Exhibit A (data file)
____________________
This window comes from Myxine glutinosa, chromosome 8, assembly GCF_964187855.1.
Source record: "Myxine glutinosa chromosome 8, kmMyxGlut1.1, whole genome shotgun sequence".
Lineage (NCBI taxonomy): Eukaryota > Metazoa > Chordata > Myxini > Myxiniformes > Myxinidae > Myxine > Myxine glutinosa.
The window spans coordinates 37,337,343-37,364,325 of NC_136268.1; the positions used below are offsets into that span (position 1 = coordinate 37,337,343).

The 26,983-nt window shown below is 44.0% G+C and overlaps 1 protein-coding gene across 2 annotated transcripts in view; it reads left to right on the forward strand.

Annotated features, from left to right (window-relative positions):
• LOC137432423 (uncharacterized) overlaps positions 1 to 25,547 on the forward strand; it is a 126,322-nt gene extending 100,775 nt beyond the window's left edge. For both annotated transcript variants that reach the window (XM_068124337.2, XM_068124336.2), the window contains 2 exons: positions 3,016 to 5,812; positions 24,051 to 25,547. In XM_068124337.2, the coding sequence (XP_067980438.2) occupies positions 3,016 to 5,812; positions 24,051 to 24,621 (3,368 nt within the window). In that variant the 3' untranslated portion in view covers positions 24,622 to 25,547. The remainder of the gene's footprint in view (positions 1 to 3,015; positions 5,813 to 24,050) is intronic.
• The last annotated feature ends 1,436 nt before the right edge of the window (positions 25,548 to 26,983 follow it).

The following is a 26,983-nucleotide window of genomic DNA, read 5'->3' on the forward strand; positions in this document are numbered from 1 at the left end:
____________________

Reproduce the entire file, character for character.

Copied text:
This window comes from Myxine glutinosa, chromosome 8, assembly GCF_964187855.1.
Source record: "Myxine glutinosa chromosome 8, kmMyxGlut1.1, whole genome shotgun sequence".
Lineage (NCBI taxonomy): Eukaryota > Metazoa > Chordata > Myxini > Myxiniformes > Myxinidae > Myxine > Myxine glutinosa.
The window spans coordinates 37,337,343-37,364,325 of NC_136268.1; the positions used below are offsets into that span (position 1 = coordinate 37,337,343).

The 26,983-nt window shown below is 44.0% G+C and overlaps 1 protein-coding gene across 2 annotated transcripts in view; it reads left to right on the forward strand.

Annotated features, from left to right (window-relative positions):
• LOC137432423 (uncharacterized) overlaps positions 1 to 25,547 on the forward strand; it is a 126,322-nt gene extending 100,775 nt beyond the window's left edge. For both annotated transcript variants that reach the window (XM_068124337.2, XM_068124336.2), the window contains 2 exons: positions 3,016 to 5,812; positions 24,051 to 25,547. In XM_068124337.2, the coding sequence (XP_067980438.2) occupies positions 3,016 to 5,812; positions 24,051 to 24,621 (3,368 nt within the window). In that variant the 3' untranslated portion in view covers positions 24,622 to 25,547. The remainder of the gene's footprint in view (positions 1 to 3,015; positions 5,813 to 24,050) is intronic.
• The last annotated feature ends 1,436 nt before the right edge of the window (positions 25,548 to 26,983 follow it).

The following is a 26,983-nucleotide window of genomic DNA, read 5'->3' on the forward strand; positions in this document are numbered from 1 at the left end: